Batterygate: pressure on Apple mounts as more consumer groups join fight against failing iPhones


OCU claims that the phone’s batteries were affected by a software update, which pushed users towards upgrading to a new phone as they believed the old one was past its best. Under Spanish law, the way this ‘planned obsolescence’ happened amounted to unfair, deceptive and aggressive commercial practice in direct violation of the country’s Unfair Competition Law and General Law for the Defense of Consumers and Users.

Apple profits from planned obsolescence

What is more, Apple has profited from deliberately encouraging people to renew their iPhones earlier than they needed to – leaving Spanish consumers with an economic loss of  between 40 and 80 million euros.


Bringing this as a collective action means that OCU bears the costs of the process and individuals affected will not incur any expenses. If the case is successful, individual consumers stand to be compensated between 99 euros and 189 euros. This figure is based on material damages to compensate for purchase of a new battery or new phone, and on moral damages to users such as frustration and loss of trust.

E-waste damages the environment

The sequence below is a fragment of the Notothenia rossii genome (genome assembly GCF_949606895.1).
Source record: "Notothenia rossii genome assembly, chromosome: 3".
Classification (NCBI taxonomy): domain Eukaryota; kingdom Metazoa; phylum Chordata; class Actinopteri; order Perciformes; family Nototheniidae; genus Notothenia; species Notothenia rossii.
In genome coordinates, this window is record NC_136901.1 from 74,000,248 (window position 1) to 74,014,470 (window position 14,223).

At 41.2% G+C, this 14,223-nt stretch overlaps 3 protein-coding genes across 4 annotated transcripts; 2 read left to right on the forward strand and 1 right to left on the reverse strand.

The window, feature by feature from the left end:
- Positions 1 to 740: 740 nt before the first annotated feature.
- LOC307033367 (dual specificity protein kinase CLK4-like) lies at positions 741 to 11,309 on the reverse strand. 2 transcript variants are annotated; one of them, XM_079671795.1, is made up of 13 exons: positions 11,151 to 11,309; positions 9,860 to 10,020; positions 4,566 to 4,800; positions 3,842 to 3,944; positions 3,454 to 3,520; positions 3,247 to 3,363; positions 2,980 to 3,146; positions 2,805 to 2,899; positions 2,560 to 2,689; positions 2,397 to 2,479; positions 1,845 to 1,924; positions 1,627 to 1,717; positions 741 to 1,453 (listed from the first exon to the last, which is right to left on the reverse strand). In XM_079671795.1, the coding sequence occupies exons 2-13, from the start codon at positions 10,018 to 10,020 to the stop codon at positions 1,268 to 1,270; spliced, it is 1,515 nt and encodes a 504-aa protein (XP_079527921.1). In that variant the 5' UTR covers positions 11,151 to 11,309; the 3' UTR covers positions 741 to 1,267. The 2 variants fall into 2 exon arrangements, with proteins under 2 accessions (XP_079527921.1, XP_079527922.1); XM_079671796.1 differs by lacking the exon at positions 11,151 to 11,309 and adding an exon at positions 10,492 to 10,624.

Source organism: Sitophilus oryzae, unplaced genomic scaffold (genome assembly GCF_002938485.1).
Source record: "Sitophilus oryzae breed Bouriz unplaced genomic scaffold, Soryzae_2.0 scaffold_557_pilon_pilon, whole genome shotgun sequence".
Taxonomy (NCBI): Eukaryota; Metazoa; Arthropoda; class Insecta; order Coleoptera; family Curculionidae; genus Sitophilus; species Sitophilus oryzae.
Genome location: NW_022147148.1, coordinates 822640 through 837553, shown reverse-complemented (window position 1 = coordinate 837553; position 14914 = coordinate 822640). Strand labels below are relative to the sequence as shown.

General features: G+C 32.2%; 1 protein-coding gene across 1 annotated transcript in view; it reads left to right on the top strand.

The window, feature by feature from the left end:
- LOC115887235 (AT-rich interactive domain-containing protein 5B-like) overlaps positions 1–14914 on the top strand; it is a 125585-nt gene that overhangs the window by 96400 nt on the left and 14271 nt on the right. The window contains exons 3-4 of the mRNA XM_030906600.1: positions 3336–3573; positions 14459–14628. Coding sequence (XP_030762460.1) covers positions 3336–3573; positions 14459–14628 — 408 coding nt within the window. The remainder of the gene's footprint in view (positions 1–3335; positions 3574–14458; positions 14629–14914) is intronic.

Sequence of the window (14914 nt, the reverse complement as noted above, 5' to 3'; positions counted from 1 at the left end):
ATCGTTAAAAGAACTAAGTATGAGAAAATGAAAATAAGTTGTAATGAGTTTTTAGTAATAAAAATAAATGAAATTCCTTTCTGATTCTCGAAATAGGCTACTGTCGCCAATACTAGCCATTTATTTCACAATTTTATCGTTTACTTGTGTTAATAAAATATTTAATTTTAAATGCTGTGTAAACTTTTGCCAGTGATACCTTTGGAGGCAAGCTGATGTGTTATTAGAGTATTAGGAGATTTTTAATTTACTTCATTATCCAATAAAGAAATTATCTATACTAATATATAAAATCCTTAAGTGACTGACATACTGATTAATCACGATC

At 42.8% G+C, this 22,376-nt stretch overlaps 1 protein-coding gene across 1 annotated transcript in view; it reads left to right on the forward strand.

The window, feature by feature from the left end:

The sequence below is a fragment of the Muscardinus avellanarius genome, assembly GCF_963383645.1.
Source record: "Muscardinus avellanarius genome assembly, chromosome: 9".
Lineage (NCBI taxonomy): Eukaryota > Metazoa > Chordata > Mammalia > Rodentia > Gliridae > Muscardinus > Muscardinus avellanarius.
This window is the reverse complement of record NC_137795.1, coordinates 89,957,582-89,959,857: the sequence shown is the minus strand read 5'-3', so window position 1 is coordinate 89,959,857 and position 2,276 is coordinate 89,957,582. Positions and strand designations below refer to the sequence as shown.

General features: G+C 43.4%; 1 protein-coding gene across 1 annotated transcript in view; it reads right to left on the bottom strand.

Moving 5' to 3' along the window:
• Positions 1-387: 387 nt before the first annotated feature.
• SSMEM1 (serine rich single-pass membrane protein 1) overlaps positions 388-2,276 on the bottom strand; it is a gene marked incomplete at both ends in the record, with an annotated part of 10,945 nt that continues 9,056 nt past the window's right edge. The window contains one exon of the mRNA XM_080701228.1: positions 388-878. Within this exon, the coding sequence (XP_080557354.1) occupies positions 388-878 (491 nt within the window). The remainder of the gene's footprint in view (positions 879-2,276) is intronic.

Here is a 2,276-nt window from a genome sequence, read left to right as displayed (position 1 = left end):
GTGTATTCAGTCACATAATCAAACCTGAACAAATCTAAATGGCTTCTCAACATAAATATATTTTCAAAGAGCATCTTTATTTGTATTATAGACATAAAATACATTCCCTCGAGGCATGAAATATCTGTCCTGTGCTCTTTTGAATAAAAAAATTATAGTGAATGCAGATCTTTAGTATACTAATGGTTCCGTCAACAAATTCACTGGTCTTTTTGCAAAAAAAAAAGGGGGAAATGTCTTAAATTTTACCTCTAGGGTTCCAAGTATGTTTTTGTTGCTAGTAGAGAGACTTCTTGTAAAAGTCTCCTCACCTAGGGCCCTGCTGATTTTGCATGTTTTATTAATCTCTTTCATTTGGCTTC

This compensation doesn’t even capture the environmental damage that planned obsolescence creates, as perfectly good devices are replaced and go to waste. This also drives overconsumption and the depletion of resources and use of energy in creating new products. After years of regularly updating to the latest tablet or phone, consumers are now much more aware of the environmental damage this can do. Shortening the useful life of devices is not just unfair and financially costly to consumers now, but will contribute to longer term harm in the future.

UK class action launched

OCU and Euroconsumes are not the only ones to take upon the fight against Apple’s planned obsolescence. Meanwhile, in the UK, consumer champions are making the most of its relatively new opt-out class action mechanism by launching a similar planned obsolescence case against Apple on behalf of 25 million UK iphone users.


The larger figure reflects the fact that the claim is for additional models of phone outside of the iPhone 6 range including some in the 7, 8 and X ranges. The claim is seeking damages of up to £768million / €906million.

Co-ordinating batterygate class actions

The case of Apple’s planned obsolescence is a great example of why cross-border co-ordination of class actions is so important. Euroconsumers is using its unique position to join up responses across borders. So far, its four European members in Italy, Spain, Belgium and Portugal have all filed class actions in their respective national courts, after attempts by Euroconsumers to resolve the issue without resorting to legal action failed.


Global firms can create global problems for consumers everywhere. Euroconsumers and its members want consumers who experience the same loss to be treated equally, no matter where they happen to live. In the US, Apple agreed to settle the same allegations and pay out $113million / €100million to consumers two years ago. As Spain now officially files its case, and 25 million UK consumers seek redress, it’s time for Apple to stop delaying and compensate consumers not just in the US but wherever they are in the world.